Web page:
Pathways Free Essay

Considerable age is associated with serious neurocognitive and neurodegenerative diseases that extremely complicate and even hamper normal living and functioning. Parkinson’s disease is one of the most common severe and disabling disorders among the elderly. Therefore, sufficient investigation into its pathophysiology, clinical manifestations, and involved therapies can be beneficial for the aging population.

Parkinson’s Disease

Parkinson’s disease is a severe, incurable neurodegenerative disorder that is common among the aged population. It is primarily accompanied “by systemic non-motor and neurologic symptoms” (McCance & Huether, 2014). Its gradual progression can considerably impair the cognitive and behavioral functions of an individual. Neurologists emphasize that Parkinson’s disease is an extremely acute and incurable disease of the central nervous system that involves serious damage to the basal ganglia and substantia nigra. The disease progression is associated with deficient production of the specific neurotransmitter dopamine that is responsible for passing signals on to the neurons. Such deficiency considerably affects neural connections between the brain divisions and entails nerve cell death that, consequently, impairs normal movement and coordination. Furthermore, other researchers specify that imbalanced neurotransmitter activity occurs due to insufficient dopamine release and the increased level of acetylcholine. Some medical experts indicate that “the presence of Lewy bodies and Lewy neurites” is typical of the disorder (Hauser, 2017).

Parkinson’s disease is inherent in the aging population, particularly prevalent among males rather than females. Despite the ongoing research, the exact cause that triggers this degenerative disorder remains unidentified. However, health care specialists accentuate that the aging process, essential head injuries, unfavorable environmental factors, as well as excessive exposure to detrimental toxins, chemicals, and substances are the primary risk factors for inducing the given abnormality. Moreover, genetics ultimately contribute to Parkinson’s disease etymology. Significant health decline associated with Parkinson’s disease can preclude normal social interaction that, consequently, accelerate the disease progression and aggravate the symptoms specific to the disorder under review.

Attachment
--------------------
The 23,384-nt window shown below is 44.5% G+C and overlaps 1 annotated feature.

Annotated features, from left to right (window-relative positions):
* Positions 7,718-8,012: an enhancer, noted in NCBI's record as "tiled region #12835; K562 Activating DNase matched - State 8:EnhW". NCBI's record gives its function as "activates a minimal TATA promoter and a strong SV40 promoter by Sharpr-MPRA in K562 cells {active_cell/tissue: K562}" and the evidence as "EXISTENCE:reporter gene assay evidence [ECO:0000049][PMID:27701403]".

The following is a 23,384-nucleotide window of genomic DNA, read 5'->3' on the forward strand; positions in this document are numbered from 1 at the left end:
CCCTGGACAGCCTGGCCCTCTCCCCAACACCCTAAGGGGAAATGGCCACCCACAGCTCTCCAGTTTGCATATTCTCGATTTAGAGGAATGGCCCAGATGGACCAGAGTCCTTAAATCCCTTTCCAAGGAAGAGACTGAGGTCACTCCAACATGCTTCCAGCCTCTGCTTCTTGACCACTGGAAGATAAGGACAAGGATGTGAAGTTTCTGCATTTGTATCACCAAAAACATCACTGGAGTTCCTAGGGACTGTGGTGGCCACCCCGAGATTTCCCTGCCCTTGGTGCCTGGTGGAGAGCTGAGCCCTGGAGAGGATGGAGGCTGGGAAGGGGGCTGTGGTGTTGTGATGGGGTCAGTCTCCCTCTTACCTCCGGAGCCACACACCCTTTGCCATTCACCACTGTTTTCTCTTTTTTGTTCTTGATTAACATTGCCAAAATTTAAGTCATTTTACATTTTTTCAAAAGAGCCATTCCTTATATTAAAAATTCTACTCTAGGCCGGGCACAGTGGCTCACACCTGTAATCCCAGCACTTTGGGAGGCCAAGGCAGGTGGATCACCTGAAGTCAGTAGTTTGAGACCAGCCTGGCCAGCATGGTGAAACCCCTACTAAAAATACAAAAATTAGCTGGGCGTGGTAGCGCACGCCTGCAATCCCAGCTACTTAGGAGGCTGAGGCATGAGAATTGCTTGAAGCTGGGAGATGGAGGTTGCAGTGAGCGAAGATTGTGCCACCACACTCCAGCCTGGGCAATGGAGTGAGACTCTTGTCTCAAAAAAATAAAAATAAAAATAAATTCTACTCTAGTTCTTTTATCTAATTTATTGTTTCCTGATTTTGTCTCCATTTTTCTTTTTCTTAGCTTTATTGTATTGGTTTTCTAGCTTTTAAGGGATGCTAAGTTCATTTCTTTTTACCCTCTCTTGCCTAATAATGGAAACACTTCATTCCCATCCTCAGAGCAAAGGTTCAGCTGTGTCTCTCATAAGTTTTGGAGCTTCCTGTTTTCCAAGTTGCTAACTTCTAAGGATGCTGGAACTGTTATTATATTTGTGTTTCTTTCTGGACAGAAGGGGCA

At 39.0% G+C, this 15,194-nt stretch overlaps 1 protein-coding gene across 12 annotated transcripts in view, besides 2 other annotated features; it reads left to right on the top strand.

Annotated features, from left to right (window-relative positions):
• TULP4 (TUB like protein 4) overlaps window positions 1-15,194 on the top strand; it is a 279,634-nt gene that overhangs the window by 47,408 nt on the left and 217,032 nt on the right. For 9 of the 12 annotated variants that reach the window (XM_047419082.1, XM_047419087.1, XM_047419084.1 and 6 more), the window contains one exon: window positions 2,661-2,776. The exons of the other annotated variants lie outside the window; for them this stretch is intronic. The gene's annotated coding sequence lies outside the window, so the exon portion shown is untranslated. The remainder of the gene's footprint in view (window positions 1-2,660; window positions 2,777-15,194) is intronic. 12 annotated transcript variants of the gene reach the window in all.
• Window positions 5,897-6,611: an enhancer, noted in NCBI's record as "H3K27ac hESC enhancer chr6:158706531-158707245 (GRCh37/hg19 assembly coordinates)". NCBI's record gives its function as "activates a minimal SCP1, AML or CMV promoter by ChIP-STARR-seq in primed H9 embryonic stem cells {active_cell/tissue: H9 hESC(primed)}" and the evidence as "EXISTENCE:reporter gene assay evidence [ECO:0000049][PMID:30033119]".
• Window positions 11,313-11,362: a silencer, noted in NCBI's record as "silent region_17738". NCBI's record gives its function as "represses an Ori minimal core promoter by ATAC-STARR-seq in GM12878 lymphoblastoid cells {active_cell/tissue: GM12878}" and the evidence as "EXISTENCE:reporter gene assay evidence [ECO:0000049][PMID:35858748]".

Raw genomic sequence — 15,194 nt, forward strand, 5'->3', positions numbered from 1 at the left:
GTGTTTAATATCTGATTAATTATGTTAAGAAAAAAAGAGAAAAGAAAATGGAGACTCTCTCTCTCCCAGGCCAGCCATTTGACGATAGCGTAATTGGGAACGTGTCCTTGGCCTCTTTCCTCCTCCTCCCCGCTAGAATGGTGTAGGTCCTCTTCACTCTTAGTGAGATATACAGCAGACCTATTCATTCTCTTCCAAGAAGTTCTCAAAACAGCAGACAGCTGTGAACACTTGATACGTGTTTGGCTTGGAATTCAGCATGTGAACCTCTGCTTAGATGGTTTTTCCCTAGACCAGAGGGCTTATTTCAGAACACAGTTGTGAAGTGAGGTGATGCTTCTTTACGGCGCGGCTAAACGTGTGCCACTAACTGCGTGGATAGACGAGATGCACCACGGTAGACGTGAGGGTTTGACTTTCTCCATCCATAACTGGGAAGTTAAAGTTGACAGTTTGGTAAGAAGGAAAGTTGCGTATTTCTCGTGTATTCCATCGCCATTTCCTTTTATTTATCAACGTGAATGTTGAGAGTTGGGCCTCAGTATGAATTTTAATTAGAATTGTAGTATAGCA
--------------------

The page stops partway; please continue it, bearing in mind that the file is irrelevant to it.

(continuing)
Such clinical manifestations as hyposmia, increased tiredness, sleep disturbances, apathy, depression, constipation, and urogenital impairments can occur at the outset of the disorder that eventually only aggravate the mental state of the individual. In the early stages, people affected by the affliction in question can also suffer from “autonomic dysfunction, dementia with or without psychosis” (McCance & Huether, 2014). The advanced stages of Parkinson’s disease involve resting tremor, muscular rigidity, “postural instability, bradykinesia,” hypokinesia, “Parkinsonian gait,” and other autonomic and neuroendocrine symptoms (Heyn, 2016). The variety and multitude of the represented clinical manifestations indicate the extent of the abnormalities associated with Parkinson’s disorder. Thus, this neurodegenerative disorder significantly deteriorates the physical health and intellectual capacities of the affected people.